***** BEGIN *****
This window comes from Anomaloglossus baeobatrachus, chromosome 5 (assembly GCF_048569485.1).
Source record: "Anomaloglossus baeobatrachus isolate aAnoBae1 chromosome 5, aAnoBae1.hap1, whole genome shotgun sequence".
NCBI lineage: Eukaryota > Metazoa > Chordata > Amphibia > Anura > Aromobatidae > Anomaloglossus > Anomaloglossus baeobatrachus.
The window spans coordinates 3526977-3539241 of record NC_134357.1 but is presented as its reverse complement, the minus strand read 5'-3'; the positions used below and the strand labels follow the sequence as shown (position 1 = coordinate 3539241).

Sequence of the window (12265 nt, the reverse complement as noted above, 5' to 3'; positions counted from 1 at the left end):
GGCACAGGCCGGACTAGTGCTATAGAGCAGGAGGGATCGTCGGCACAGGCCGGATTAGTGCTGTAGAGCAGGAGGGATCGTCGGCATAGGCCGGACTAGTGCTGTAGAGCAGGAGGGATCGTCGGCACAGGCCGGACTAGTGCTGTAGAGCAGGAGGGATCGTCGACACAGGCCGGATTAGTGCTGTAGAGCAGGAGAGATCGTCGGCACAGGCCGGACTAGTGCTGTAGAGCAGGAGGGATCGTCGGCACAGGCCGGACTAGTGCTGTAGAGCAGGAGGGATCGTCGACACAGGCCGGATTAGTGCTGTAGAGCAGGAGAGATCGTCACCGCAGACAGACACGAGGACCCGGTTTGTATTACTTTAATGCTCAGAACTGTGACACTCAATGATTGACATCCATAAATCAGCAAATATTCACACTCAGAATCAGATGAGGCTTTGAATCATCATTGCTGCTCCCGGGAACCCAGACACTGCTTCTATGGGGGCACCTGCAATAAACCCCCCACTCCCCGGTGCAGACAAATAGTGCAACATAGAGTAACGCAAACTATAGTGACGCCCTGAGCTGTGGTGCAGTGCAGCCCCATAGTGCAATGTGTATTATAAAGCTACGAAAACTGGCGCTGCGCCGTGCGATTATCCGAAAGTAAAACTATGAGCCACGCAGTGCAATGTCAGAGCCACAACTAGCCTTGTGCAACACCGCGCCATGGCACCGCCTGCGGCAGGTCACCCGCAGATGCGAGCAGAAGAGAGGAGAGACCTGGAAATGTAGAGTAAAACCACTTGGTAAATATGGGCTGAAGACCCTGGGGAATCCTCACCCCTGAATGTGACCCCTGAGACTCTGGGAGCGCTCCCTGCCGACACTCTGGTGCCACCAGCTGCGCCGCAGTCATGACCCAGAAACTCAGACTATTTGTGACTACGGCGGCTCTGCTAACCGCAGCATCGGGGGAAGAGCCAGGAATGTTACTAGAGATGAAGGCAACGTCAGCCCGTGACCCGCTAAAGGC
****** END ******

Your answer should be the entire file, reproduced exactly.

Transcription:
This window comes from Anomaloglossus baeobatrachus, chromosome 5 (assembly GCF_048569485.1).
Source record: "Anomaloglossus baeobatrachus isolate aAnoBae1 chromosome 5, aAnoBae1.hap1, whole genome shotgun sequence".
NCBI lineage: Eukaryota > Metazoa > Chordata > Amphibia > Anura > Aromobatidae > Anomaloglossus > Anomaloglossus baeobatrachus.
The window spans coordinates 3526977-3539241 of record NC_134357.1 but is presented as its reverse complement, the minus strand read 5'-3'; the positions used below and the strand labels follow the sequence as shown (position 1 = coordinate 3539241).

Sequence of the window (12265 nt, the reverse complement as noted above, 5' to 3'; positions counted from 1 at the left end):
GGCACAGGCCGGACTAGTGCTATAGAGCAGGAGGGATCGTCGGCACAGGCCGGATTAGTGCTGTAGAGCAGGAGGGATCGTCGGCATAGGCCGGACTAGTGCTGTAGAGCAGGAGGGATCGTCGGCACAGGCCGGACTAGTGCTGTAGAGCAGGAGGGATCGTCGACACAGGCCGGATTAGTGCTGTAGAGCAGGAGAGATCGTCGGCACAGGCCGGACTAGTGCTGTAGAGCAGGAGGGATCGTCGGCACAGGCCGGACTAGTGCTGTAGAGCAGGAGGGATCGTCGACACAGGCCGGATTAGTGCTGTAGAGCAGGAGAGATCGTCACCGCAGACAGACACGAGGACCCGGTTTGTATTACTTTAATGCTCAGAACTGTGACACTCAATGATTGACATCCATAAATCAGCAAATATTCACACTCAGAATCAGATGAGGCTTTGAATCATCATTGCTGCTCCCGGGAACCCAGACACTGCTTCTATGGGGGCACCTGCAATAAACCCCCCACTCCCCGGTGCAGACAAATAGTGCAACATAGAGTAACGCAAACTATAGTGACGCCCTGAGCTGTGGTGCAGTGCAGCCCCATAGTGCAATGTGTATTATAAAGCTACGAAAACTGGCGCTGCGCCGTGCGATTATCCGAAAGTAAAACTATGAGCCACGCAGTGCAATGTCAGAGCCACAACTAGCCTTGTGCAACACCGCGCCATGGCACCGCCTGCGGCAGGTCACCCGCAGATGCGAGCAGAAGAGAGGAGAGACCTGGAAATGTAGAGTAAAACCACTTGGTAAATATGGGCTGAAGACCCTGGGGAATCCTCACCCCTGAATGTGACCCCTGAGACTCTGGGAGCGCTCCCTGCCGACACTCTGGTGCCACCAGCTGCGCCGCAGTCATGACCCAGAAACTCAGACTATTTGTGACTACGGCGGCTCTGCTAACCGCAGCATCGGGGGAAGAGCCAGGAATGTTACTAGAGATGAAGGCAACGTCAGCCCGTGACCCGCTAAAGGC